by Kristi Willis • Photography by Kate LeSueur
As the owners of Antonelli’s Cheese Shop prepared to ring in the New Year in 2013, there was no question that they had much to celebrate. But with a 3-year-old business and an 8-month-old son, John and Kendall Antonelli were, quite naturally, too tired for an evening out on the town. Instead, they invited friends and family over for a New Year’s Day brunch. “Our friends, who had been instrumental in listening to us form our plans for a cheese business, had given up on calling us, knowing we were unavailable—either working or catching up on rest with the baby,” says Kendall. “Despite being exhausted, we recognized the need to ground ourselves and be surrounded by friends to greet the New Year.”
Not surprisingly, the Antonellis celebrated with meats and cheeses, and among the dishes at that brunch was a Monte Cristo strata that has become a mainstay for their growing family. “The strata is an easy way for us to use the leftovers from the night before,” says John. “And it’s the kind of cooking that doesn’t take away from the quality time with the kids.”
The Antonellis have worked hard to create a balance between growing their popular business and having ample time for their (now) two young kids, Everett and Elia. “It’s almost like we have three kids: A four-year-old business, a two-year-old boy and a six-month-old girl,” says John. “Each one has its own stages and requires different skill sets, some of which we have and some of which we don’t. We learn more than we give every day.”
Like most small business owners, the Antonellis used to shoulder the extra hours it took for special events or big projects. Slowly, though, they’ve been able to expand and train their team to take on some of the weightier duties so that they could cut back their hours to a more reasonable 40 per week—giving the Antonellis more time in the evenings and on weekends with the kids.
Even with the dedicated family time, though, getting dinner to the table can be a challenge—particularly with a hungry two-year-old underfoot. “It took Everett a long time to learn that dinner isn’t ready when we start cooking,” says Kendall. “If you take noodles out of the cabinet, he wants them on the plate.”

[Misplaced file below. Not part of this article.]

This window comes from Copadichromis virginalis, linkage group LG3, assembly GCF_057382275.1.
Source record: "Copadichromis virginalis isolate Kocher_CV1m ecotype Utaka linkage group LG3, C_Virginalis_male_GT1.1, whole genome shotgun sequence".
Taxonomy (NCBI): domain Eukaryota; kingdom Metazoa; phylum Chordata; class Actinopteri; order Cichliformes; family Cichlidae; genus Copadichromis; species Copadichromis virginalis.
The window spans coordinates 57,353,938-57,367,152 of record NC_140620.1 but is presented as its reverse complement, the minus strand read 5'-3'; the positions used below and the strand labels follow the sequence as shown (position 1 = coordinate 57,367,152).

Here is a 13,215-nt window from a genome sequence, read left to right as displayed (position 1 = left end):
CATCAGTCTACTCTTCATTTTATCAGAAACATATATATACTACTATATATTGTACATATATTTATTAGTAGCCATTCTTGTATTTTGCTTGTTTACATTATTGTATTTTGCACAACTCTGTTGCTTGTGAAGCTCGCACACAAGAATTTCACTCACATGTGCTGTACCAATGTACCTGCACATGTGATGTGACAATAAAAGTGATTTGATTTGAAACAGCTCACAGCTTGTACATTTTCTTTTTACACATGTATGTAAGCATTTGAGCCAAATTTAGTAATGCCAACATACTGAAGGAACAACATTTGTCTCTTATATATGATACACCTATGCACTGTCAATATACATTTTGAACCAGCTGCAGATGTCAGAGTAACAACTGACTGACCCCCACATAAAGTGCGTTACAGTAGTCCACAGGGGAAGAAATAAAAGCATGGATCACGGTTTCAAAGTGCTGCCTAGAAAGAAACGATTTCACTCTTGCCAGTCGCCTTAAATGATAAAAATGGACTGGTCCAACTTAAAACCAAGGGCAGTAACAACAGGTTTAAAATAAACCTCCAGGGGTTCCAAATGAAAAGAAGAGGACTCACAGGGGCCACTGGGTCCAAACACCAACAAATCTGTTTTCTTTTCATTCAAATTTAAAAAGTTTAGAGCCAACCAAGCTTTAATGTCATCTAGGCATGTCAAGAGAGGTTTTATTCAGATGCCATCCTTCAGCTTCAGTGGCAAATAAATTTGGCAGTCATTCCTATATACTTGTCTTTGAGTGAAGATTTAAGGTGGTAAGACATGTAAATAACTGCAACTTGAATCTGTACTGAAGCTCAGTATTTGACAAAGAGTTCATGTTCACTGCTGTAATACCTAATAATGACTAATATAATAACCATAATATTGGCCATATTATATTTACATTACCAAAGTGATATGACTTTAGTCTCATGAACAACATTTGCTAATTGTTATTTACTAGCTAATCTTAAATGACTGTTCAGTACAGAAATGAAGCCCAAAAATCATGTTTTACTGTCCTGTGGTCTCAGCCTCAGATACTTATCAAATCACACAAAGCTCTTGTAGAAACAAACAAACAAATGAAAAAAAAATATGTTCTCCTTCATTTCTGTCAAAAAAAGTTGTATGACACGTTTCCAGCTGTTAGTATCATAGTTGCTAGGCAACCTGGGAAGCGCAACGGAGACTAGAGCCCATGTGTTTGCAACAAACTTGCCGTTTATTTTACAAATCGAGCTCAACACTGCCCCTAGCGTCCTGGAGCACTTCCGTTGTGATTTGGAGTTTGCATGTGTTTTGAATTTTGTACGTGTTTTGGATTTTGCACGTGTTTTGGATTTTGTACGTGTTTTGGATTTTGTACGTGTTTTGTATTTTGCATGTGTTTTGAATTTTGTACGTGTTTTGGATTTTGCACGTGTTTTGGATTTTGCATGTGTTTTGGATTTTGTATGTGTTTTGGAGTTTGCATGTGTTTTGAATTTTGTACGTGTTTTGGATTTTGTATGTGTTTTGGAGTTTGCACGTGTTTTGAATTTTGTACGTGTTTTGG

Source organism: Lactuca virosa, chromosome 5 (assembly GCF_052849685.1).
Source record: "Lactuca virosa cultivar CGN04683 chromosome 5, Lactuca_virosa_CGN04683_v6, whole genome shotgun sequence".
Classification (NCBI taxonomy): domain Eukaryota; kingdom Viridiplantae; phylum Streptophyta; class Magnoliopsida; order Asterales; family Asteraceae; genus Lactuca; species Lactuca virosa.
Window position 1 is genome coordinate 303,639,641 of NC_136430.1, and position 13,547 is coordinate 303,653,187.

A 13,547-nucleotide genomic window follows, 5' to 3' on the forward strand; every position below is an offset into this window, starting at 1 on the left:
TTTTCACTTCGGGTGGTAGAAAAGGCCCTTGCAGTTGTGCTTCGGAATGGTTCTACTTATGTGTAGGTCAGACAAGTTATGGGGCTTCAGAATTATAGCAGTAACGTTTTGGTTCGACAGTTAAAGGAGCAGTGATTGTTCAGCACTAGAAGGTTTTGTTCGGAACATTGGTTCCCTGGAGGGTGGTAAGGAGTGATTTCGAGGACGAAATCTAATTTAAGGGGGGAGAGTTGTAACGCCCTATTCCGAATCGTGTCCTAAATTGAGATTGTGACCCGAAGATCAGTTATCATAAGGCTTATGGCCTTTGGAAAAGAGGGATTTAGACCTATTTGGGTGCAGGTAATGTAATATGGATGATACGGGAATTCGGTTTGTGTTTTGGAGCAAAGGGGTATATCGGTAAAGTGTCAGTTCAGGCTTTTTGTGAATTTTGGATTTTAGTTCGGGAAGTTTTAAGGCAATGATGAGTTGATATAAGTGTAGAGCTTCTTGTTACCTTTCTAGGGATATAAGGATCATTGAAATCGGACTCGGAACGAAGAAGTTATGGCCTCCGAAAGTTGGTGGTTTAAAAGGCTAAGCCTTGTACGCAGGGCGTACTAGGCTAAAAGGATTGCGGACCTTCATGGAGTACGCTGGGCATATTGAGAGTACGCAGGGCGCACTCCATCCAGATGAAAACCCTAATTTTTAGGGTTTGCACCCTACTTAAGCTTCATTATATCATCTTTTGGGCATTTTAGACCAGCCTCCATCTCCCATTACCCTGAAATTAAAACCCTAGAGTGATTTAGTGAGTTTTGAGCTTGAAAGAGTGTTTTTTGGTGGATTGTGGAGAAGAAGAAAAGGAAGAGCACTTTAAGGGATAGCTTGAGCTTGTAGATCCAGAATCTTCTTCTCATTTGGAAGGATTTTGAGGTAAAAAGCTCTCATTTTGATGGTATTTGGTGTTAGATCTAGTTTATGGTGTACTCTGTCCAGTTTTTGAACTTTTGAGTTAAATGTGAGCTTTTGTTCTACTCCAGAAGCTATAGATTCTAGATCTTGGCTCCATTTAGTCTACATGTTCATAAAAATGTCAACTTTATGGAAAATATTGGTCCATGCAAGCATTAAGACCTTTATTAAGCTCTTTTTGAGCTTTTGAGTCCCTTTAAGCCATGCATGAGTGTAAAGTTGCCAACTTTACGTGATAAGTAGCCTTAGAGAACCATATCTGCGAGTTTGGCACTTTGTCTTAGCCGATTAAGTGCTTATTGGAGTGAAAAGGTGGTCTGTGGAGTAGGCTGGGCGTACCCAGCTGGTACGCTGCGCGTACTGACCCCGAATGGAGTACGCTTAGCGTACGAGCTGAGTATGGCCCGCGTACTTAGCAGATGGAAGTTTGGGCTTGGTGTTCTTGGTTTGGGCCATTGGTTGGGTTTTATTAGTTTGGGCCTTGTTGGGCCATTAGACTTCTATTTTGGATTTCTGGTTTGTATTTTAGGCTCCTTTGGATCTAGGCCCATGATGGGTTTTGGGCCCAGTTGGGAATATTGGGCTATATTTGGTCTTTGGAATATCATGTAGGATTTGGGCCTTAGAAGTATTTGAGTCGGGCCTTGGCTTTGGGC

To avoid dinnertime misunderstandings, the Antonellis often prepare ingredients in the morning, or use the slow cooker or smoker to get dinner ready more quickly. They also share the cooking responsibilities: one of them takes on dinner while the other entertains the kids.
The versatile strata recipe fits perfectly into these weeknight dinners; it’s easy to make, and the ingredients can be substituted with whatever’s on hand. Also, it’s a recipe that everyone in the family can help prepare—an important factor now that Everett wants in on the act.
When the toddler sees Mom starting to assemble the dish, he exclaims, “I help!” and crawls up on the stool to assist. Kendall shows him how to layer the bread, cheese and meat. She then gently coaches him, “Sprinkle, sprinkle, sprinkle,” as he tosses the pepper across the top of the dish.
While John is preparing ingredients, deftly navigating the kitchen with daughter Elia attached to him in her Baby Björn, Everett practices his knife skills with a toy culinary kit—sawing away at the wooden bread with a wooden knife while Mom again guides, “Cut, cut, cut.”
Once the strata goes into the oven, the family has a solid 45 minutes of playtime together before dinner—cherished time with the kids. “The first time I knew I was a real dad was when we’d given Everett a banana on a plane and he was smashing it between his fingers,” says John. “We didn’t have quick access to a napkin and I realized the only rational thing to do was lick it off his hands. It was nasty, but I had to do it. Kendall looked at me and said, ‘I love you.’”
Balancing their roles as business owners and parents isn’t always easy, but John and Kendall approach life like they do the family dinner: Prepare early and improvise along the way.